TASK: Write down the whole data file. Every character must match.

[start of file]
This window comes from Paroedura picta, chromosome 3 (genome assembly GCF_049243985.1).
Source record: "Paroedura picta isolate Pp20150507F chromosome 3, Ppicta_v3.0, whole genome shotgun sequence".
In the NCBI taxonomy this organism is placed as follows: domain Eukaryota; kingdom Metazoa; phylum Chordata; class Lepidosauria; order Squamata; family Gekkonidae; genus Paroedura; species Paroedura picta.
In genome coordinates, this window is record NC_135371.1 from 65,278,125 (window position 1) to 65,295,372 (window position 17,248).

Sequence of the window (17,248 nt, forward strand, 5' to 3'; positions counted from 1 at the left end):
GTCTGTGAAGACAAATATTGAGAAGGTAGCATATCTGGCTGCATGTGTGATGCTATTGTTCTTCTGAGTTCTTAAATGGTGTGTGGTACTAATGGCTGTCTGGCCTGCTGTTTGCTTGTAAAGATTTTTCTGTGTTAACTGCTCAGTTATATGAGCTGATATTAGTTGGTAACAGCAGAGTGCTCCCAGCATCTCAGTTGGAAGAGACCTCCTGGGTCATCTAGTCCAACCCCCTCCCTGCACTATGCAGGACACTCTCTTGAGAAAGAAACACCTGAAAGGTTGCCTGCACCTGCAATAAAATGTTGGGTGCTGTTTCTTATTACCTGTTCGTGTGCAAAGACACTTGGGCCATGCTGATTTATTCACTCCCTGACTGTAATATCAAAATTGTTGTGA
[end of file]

This window comes from Paroedura picta, chromosome 3 (genome assembly GCF_049243985.1).
Source record: "Paroedura picta isolate Pp20150507F chromosome 3, Ppicta_v3.0, whole genome shotgun sequence".
In the NCBI taxonomy this organism is placed as follows: domain Eukaryota; kingdom Metazoa; phylum Chordata; class Lepidosauria; order Squamata; family Gekkonidae; genus Paroedura; species Paroedura picta.
In genome coordinates, this window is record NC_135371.1 from 65,278,125 (window position 1) to 65,295,372 (window position 17,248).

Sequence of the window (17,248 nt, forward strand, 5' to 3'; positions counted from 1 at the left end):
GTCTGTGAAGACAAATATTGAGAAGGTAGCATATCTGGCTGCATGTGTGATGCTATTGTTCTTCTGAGTTCTTAAATGGTGTGTGGTACTAATGGCTGTCTGGCCTGCTGTTTGCTTGTAAAGATTTTTCTGTGTTAACTGCTCAGTTATATGAGCTGATATTAGTTGGTAACAGCAGAGTGCTCCCAGCATCTCAGTTGGAAGAGACCTCCTGGGTCATCTAGTCCAACCCCCTCCCTGCACTATGCAGGACACTCTCTTGAGAAAGAAACACCTGAAAGGTTGCCTGCACCTGCAATAAAATGTTGGGTGCTGTTTCTTATTACCTGTTCGTGTGCAAAGACACTTGGGCCATGCTGATTTATTCACTCCCTGACTGTAATATCAAAATTGTTGTGA